Events such as the Grenfell fire reveal the best of us. But if we truly have 'More in Common', we must fight inequality before such tragedies take placeby Emma Burnell / June 16, 2017 / Leave a comment
This weekend, people up and down the country will be coming together to remember Jo Cox, the Labour MP who was shot and killed by a man in the name of his extreme right wing beliefs. At The Great Get Together, friends and neighbours of all politics will come together in Jo’s name to celebrate what we have in common.
Jo was killed at a difficult time for our country. We were at the height of an extremely divisive referendum that split the country almost exactly in half. Families fell out, neighbours fought, friends stopped speaking. Since that time, particularly on the left, it has felt like this mode has been constant, with the Labour leadership contest that followed the referendum creating further splits, even between people who had campaigned side by side to remain in the EU. The recent election that followed a year later has helped bring Labour Party back together—but equally demonstrated that we remain a very divided country.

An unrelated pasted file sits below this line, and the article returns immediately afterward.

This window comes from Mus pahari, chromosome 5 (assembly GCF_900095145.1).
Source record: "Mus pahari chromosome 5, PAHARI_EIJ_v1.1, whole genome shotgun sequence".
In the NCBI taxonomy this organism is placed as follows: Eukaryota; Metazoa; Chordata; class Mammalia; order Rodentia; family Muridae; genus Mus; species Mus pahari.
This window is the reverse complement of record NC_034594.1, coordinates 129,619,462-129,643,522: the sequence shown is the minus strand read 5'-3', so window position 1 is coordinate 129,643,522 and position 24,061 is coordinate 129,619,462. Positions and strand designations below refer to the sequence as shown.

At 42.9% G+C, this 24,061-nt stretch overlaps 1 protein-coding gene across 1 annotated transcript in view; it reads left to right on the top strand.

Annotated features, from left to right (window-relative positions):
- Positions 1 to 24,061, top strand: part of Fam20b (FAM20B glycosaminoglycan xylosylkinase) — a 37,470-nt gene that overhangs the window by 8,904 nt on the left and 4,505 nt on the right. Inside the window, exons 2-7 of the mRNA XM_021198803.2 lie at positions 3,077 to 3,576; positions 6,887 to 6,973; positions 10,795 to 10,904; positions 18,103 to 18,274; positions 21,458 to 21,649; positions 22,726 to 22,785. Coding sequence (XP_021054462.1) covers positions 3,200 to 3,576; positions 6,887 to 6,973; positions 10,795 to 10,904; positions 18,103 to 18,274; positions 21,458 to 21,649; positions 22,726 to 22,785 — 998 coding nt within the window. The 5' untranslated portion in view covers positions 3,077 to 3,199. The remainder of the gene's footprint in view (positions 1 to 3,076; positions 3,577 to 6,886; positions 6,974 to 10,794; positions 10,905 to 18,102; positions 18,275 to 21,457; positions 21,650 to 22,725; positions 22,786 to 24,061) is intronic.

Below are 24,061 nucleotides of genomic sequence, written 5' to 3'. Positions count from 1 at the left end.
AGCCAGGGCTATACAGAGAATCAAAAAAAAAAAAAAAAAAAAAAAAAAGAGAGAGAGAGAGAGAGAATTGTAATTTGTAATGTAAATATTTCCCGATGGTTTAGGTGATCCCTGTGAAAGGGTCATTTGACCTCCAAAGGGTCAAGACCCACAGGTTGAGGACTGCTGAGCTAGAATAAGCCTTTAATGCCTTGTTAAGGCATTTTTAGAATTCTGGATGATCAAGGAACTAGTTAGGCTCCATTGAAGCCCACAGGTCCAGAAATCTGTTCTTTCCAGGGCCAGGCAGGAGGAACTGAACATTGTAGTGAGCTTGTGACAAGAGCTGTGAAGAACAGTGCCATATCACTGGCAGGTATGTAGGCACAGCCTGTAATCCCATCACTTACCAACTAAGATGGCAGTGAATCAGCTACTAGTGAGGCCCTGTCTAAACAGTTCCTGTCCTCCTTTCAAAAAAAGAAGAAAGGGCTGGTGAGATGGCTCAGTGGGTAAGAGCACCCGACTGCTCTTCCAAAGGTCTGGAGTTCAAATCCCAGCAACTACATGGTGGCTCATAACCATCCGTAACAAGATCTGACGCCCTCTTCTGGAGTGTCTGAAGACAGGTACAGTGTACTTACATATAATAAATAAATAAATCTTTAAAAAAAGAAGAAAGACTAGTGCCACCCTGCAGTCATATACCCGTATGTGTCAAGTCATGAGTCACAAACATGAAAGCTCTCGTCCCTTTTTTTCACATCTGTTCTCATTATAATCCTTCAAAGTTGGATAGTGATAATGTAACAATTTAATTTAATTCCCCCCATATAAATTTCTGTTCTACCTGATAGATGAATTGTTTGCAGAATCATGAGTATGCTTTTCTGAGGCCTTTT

This is perhaps not surprising. We live in turbulent times and we have felt increasingly under threat. World politics have rarely been so unstable, stuck as we are with Donald Trump and Vladimir Putin playing out their macho insecurities on the world stage; the three-dimensional chess game taking countless lives in Syria and other Isis-controlled parts of the Middle East, and the ensuing refugee crisis creating political havoc across Europe. Marine Le Pen may have been soundly beaten in France this time, but the fact that she made the run off at all should frighten us all.